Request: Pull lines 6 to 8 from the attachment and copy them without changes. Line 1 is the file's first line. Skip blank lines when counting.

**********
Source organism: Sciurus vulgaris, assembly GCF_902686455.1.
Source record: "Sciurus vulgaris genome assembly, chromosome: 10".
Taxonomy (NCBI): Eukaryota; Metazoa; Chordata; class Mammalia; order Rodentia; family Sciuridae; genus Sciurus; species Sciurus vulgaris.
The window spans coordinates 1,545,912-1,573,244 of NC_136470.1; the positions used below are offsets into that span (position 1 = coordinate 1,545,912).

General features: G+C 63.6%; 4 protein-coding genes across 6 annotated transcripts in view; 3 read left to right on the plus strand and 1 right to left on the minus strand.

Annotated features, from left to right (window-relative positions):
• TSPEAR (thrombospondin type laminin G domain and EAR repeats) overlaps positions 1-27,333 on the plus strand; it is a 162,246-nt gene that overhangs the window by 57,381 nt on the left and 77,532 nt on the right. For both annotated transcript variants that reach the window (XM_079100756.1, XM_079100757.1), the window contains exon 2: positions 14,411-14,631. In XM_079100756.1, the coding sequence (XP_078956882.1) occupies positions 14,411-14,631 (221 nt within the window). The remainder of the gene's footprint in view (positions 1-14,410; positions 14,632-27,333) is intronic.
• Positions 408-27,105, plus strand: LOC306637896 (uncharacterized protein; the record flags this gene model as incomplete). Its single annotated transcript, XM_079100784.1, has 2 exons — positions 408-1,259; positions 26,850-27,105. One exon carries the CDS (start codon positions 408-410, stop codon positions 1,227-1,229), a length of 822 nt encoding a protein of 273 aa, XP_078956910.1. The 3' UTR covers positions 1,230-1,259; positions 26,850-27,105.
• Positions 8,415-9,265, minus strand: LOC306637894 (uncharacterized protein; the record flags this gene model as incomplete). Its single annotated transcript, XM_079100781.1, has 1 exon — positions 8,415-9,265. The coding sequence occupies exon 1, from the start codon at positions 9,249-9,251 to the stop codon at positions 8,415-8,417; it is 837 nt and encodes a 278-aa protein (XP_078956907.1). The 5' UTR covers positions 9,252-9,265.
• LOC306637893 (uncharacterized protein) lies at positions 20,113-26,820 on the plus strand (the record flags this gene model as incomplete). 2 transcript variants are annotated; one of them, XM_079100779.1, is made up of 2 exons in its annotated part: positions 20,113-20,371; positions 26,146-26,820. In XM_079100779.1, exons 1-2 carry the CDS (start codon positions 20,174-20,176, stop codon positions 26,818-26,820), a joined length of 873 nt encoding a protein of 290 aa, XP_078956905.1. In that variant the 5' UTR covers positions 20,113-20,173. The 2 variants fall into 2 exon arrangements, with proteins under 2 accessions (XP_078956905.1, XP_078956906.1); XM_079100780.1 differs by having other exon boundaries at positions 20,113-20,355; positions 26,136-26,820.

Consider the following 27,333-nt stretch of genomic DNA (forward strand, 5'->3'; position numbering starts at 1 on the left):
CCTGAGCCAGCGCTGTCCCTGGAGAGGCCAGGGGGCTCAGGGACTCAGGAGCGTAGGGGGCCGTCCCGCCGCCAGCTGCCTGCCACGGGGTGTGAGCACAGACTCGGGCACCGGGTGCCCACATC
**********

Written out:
Annotated features, from left to right (window-relative positions):
• TSPEAR (thrombospondin type laminin G domain and EAR repeats) overlaps positions 1-27,333 on the plus strand; it is a 162,246-nt gene that overhangs the window by 57,381 nt on the left and 77,532 nt on the right. For both annotated transcript variants that reach the window (XM_079100756.1, XM_079100757.1), the window contains exon 2: positions 14,411-14,631. In XM_079100756.1, the coding sequence (XP_078956882.1) occupies positions 14,411-14,631 (221 nt within the window). The remainder of the gene's footprint in view (positions 1-14,410; positions 14,632-27,333) is intronic.
• Positions 408-27,105, plus strand: LOC306637896 (uncharacterized protein; the record flags this gene model as incomplete). Its single annotated transcript, XM_079100784.1, has 2 exons — positions 408-1,259; positions 26,850-27,105. One exon carries the CDS (start codon positions 408-410, stop codon positions 1,227-1,229), a length of 822 nt encoding a protein of 273 aa, XP_078956910.1. The 3' UTR covers positions 1,230-1,259; positions 26,850-27,105.